Basically, Johnson said NHRA either needed to get the tracks to remove the bumps or NHRA needed to re-spec the cars, making them stronger. A tonger frame pretty has one result. More weight and less chassis "action" will lead to slower et's - less excitement for the fans. His tone seemed to be very upset with NHRA. I think it is a genuine concern for racers and their families. He did lose his brother in one of these cars.
To the owner of Bristol's credit, he is going to spend a ton (I think the estimate is 7 figures) of money to get the track flat before next years event. There are two pedestrian tunnels under the track and there are significant bumps at both locations.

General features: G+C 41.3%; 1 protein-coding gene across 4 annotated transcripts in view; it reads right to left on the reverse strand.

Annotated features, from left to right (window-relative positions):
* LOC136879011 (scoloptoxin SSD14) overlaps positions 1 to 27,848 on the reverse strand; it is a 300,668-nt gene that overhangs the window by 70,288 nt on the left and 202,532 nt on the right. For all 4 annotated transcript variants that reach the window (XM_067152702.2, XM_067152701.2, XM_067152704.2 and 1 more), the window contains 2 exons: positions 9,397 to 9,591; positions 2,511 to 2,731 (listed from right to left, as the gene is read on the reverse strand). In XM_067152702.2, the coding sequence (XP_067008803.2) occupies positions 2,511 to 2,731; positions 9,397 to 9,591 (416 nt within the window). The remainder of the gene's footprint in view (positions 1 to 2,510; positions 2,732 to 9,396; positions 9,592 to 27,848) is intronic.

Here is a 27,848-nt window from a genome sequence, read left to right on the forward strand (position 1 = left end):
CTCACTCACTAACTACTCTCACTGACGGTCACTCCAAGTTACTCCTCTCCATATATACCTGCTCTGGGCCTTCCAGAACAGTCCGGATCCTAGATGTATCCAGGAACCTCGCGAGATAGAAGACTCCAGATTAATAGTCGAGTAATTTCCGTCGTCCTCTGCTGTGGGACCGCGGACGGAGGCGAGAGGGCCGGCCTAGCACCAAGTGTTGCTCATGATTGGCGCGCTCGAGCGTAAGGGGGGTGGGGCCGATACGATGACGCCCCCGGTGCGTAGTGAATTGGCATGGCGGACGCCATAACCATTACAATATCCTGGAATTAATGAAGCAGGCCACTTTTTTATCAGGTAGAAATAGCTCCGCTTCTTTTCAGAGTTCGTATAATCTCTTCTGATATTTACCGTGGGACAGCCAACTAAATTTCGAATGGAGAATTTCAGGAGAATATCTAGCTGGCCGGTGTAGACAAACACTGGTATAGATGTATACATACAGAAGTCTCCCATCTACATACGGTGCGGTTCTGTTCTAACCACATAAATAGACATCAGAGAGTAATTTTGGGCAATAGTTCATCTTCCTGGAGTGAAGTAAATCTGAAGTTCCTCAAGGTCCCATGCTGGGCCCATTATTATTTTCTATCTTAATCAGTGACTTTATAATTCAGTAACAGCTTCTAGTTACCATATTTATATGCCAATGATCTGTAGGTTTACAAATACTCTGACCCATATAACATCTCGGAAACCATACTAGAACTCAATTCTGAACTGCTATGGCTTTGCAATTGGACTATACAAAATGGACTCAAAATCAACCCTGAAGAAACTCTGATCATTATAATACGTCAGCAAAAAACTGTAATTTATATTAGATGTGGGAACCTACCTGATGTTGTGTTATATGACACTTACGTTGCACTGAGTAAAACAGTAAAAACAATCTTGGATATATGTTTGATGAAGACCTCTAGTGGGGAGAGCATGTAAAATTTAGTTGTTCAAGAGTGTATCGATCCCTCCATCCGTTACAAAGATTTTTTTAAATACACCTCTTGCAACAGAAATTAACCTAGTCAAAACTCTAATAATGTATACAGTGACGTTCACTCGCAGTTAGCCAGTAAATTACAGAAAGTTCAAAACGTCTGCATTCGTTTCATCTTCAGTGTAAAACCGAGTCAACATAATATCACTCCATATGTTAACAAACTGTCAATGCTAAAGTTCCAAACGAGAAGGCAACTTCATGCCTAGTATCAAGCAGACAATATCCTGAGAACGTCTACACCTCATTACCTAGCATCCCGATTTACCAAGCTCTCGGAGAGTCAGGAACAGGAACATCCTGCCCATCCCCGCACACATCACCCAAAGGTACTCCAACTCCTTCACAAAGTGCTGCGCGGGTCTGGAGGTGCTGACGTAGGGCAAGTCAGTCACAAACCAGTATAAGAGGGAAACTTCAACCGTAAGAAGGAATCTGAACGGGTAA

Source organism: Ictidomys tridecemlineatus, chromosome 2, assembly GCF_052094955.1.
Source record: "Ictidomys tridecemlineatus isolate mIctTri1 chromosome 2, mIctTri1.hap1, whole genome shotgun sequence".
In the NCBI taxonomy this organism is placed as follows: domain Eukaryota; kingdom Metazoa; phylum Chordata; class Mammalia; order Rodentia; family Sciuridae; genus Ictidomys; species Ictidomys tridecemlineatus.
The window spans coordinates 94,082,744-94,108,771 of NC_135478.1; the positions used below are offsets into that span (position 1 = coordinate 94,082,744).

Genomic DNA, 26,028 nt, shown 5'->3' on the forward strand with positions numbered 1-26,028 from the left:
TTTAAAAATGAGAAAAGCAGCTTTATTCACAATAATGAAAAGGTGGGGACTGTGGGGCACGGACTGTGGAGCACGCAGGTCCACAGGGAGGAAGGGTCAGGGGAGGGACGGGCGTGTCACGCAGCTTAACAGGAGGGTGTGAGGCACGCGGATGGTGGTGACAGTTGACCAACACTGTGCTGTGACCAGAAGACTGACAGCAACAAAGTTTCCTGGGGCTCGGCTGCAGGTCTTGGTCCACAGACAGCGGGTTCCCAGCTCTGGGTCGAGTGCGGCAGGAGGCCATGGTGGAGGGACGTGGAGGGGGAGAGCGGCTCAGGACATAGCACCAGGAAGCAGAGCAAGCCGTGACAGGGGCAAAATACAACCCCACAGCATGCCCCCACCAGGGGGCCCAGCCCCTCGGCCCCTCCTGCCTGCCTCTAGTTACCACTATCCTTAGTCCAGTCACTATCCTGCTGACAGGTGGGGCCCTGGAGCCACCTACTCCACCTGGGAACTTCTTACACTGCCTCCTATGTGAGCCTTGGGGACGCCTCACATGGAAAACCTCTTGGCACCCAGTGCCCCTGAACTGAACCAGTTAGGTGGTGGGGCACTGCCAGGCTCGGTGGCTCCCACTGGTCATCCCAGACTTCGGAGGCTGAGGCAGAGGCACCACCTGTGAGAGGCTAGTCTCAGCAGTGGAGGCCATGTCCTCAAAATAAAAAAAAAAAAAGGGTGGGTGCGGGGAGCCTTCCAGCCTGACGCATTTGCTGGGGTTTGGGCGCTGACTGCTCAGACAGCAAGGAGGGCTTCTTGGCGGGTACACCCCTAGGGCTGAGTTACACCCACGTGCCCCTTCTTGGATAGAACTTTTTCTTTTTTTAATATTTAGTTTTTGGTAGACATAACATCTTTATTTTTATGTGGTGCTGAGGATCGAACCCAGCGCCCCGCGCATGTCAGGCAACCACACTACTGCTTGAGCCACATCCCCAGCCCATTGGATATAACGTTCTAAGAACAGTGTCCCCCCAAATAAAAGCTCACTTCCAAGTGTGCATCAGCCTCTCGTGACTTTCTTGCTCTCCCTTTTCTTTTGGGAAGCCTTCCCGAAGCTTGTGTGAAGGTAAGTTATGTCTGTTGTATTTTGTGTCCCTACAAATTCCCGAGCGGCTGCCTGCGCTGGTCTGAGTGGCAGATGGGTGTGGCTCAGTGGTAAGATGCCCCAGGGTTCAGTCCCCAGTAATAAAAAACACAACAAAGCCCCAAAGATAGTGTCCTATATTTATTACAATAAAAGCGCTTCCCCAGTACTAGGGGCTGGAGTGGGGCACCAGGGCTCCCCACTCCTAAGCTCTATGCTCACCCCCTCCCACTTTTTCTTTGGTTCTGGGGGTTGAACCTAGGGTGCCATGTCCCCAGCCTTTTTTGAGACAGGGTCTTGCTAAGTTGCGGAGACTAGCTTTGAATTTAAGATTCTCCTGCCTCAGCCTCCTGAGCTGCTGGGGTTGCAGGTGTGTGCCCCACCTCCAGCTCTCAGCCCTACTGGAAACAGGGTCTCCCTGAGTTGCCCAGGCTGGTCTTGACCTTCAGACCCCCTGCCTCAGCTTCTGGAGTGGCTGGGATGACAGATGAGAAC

When you stop to think about the dynamics of these cars, a bumpy track is sort of the last straw. First they are hauled to 20 plus races crossing the US from one side to the other as well as top to bottom. The frame is the suspension absorbing the road shock (God help them if they have to drive through Tulsa). Then they accelerate from 0 to 270+ mph withing 660 feet. The chassis is resisting the torque required to make nearly 8000 horsepower.
I think NHRA has a problem. They are trying to address it. They have the rev limiters. They now require the frames to receive PWHT. They have limited the percentage of nitro. They are going to have a lab do destructive testing on the tubes and welds from Cory's car to see what can be learned there. They are walking a fine line. If they slow the cars down, they will lose fans. If they can't bring the safety up, they will lose racers.